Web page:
Tuesday, June 09, 2015

EDITORIAL >> Honoring our nurses

National Nurses Week has been observed in some form since 1954 and in 1991 the American Nurses Association board of directors expanded the well-deserved recognition of nurses to a week-long celebration every year.

An educated group, from licensed practical nurses, to those with diplomas, two- and four-year degrees, and on to those with specialized master’s degrees, doctorates and a range of specialized postgraduate training including midwifery, education and administration, nurses are those who are called on to get the patient well, keep them and their families well and educate them on how to stay well, and provide resources and education on any number of health-related topics for the whole family through all the stages of life.

They are also at the frontline of the newer modes of delivery of health-care services, which include primary care and urgent care facilities, springing up in varied locations to take the burden off emergency rooms for day-to-day illnesses — sore throats, fevers, pink eye, flu — and a myriad of illnesses, which need care and treatment. Minor emergencies often need treatment during hours when physicians’ offices are closed or when appointments are unavailable. Advance practice nurses can step in to fill the gap.

Nurses today can obtain advanced practice designations and postgraduate training enabling them to function much as primary-care physicians do. They can prescribe medications within the framework of their expanded training.

They offer education, support and help for their patients through all phases of the life cycle — from birth to the final days in hospice. They direct ancillary caregivers as they deliver patient care, and they develop patient-care plans to ensure patients are cared for with a degree of uniformity. We admire their flexibility and ability to assume many roles.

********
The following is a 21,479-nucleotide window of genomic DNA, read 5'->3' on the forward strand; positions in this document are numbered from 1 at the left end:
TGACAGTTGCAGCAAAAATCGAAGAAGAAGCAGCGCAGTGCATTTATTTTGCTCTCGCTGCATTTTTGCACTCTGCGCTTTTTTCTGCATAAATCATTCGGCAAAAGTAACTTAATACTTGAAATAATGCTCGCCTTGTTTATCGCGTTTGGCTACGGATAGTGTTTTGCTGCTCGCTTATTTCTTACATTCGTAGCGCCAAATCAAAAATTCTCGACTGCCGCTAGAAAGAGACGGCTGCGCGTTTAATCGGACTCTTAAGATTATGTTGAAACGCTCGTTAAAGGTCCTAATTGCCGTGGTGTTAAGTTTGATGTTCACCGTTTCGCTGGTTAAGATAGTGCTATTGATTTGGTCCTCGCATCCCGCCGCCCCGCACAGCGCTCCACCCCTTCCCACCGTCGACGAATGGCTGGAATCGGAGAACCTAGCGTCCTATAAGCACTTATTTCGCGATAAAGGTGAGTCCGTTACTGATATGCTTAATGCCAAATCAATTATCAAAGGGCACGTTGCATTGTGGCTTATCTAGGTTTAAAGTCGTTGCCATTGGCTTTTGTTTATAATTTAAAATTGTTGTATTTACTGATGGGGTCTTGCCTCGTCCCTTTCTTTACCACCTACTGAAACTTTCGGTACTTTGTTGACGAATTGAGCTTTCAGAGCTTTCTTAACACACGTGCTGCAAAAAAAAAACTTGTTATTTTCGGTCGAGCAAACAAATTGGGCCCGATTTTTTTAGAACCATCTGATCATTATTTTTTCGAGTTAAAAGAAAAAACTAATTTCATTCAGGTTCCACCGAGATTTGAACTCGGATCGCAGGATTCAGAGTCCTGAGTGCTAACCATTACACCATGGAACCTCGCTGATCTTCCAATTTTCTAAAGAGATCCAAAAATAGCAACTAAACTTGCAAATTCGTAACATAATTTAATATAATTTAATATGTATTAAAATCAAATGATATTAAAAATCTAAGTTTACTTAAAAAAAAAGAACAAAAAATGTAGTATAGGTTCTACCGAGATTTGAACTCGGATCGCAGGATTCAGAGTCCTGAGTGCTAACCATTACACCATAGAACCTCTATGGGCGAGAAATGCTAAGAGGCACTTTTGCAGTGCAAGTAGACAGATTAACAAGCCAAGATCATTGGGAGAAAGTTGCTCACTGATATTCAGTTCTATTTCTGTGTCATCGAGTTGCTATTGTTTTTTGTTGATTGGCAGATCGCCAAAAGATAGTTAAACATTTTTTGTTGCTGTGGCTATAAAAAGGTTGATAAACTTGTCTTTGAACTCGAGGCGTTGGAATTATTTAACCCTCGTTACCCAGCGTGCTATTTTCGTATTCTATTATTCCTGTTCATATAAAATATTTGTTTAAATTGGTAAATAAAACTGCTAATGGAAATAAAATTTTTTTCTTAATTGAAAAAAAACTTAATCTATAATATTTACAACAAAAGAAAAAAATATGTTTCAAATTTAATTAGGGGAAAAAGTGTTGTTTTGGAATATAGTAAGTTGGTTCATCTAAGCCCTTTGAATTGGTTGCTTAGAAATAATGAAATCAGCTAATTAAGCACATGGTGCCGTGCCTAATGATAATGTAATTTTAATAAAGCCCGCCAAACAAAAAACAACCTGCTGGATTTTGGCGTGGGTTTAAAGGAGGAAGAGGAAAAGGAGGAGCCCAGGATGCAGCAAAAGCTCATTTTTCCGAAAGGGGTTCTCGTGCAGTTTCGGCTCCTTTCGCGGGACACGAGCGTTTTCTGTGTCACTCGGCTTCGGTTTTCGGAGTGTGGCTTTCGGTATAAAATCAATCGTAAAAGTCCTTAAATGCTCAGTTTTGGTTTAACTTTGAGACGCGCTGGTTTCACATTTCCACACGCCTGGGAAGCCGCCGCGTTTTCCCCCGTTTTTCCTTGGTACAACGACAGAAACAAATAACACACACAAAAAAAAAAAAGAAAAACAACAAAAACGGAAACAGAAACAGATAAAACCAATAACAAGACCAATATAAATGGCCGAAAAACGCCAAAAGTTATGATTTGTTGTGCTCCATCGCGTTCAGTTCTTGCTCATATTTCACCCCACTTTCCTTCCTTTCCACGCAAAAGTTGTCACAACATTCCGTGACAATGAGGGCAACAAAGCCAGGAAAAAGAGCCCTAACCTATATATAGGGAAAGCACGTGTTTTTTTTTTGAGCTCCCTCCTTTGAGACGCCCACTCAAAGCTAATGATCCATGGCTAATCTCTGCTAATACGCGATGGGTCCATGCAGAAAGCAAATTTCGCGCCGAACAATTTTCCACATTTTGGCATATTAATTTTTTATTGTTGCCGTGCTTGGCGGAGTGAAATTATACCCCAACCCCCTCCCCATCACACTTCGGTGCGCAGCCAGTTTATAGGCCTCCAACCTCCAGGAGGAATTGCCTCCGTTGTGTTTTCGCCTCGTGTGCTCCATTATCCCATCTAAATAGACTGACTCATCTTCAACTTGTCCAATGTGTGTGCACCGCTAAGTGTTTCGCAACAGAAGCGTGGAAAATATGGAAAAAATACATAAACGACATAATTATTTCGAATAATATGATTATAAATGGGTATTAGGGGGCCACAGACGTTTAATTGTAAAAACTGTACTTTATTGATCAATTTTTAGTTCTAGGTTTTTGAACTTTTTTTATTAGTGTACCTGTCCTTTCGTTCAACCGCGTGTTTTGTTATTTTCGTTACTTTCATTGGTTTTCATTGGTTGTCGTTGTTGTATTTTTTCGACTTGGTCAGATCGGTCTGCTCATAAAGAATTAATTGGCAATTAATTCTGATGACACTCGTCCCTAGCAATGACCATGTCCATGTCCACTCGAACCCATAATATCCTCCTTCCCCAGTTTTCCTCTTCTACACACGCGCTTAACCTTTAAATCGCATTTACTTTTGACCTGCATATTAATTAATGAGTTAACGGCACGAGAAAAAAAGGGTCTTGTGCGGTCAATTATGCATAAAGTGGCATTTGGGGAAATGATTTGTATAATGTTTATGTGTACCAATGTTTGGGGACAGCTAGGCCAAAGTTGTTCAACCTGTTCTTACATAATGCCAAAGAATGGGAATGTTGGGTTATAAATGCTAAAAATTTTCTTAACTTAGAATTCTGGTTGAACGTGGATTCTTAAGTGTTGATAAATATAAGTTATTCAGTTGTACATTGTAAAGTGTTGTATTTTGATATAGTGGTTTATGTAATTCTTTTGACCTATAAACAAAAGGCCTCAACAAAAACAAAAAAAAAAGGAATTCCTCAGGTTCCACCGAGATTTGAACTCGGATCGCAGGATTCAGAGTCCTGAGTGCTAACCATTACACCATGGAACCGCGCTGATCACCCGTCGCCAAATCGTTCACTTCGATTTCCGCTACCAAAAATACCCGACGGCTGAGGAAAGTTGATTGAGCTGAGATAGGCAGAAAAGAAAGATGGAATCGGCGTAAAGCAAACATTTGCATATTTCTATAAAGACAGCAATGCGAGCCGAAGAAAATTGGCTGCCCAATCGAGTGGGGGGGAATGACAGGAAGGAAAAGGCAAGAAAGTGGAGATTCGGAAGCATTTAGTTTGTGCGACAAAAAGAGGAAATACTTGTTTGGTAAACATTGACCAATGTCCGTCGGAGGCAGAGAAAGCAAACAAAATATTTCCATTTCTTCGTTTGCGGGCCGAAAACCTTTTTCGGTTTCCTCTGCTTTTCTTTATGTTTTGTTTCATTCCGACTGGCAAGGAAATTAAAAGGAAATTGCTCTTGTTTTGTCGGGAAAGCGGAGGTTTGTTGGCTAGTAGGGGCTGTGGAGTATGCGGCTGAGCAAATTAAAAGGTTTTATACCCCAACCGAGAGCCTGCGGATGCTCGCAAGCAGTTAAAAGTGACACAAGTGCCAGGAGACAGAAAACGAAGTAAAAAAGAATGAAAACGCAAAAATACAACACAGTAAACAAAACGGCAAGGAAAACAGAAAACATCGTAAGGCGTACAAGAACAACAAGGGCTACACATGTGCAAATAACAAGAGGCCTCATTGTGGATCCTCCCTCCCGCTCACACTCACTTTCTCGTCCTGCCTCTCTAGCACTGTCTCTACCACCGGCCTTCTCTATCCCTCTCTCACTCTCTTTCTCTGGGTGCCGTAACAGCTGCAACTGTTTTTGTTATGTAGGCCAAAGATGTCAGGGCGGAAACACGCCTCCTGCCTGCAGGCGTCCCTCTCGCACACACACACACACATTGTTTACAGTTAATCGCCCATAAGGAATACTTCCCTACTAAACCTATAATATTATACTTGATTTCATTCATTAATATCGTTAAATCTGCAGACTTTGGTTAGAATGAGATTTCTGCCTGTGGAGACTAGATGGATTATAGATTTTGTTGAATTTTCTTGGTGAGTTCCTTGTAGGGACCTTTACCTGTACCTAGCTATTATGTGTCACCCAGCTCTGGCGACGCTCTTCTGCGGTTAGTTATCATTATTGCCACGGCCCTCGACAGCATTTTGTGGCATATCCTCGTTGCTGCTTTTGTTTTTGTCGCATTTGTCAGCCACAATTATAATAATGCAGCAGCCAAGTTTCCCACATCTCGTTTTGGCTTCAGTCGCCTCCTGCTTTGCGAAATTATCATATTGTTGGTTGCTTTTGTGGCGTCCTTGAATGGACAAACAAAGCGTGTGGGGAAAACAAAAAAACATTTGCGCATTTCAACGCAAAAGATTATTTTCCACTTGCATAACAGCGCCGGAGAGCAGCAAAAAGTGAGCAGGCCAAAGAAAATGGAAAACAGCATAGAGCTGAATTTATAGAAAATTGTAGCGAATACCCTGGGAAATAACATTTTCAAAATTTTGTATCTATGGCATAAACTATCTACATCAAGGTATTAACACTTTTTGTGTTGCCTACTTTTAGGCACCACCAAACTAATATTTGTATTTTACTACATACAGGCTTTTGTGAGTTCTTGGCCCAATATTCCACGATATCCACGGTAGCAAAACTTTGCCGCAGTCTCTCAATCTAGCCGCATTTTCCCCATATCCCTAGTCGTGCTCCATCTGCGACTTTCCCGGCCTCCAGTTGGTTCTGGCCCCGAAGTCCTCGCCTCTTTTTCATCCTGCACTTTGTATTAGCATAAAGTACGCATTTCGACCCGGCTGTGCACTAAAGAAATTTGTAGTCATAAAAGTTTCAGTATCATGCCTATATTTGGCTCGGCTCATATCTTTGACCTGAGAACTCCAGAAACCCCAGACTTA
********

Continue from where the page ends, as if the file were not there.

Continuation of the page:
Nurses today are also finding their ways into administrative roles, much like Cindy Stafford, the unceremoniously dismissed chief executive officer at North Metro Medical Center in Jacksonville.

Stafford took over a troubled hospital, which was not on firm footing and had been losing money for years before she was named administrator by Allegiant. She seemed to be making changes for the better, seemed to be clearing up the past dues although more problems were constantly cropping up. She was respected mostly in the community that sensed her hard work. Her pace probably didn’t please the higher ups but repairing image is a painstaking process. We wish her the best.

Still North Metro is highly criticized and constantly seeking to repair its image in the community. We wish the new administration well. It is, after all, our hospital and we want to be proud of it.

It would be a sad loss to the area to lose the emergency room, which to all appearances functions well. It is the first stop for local victims of serious trauma, anaphylaxis, heart attacks and strokes. Many of these are stabilized and moved to Little Rock facilities for long-term treatment.

And who is caring for these patients? In addition to highly qualified physicians, you got it, it’s the nurses, a highly skilled group.

A big thank you is in order the next time a nurse takes care of you.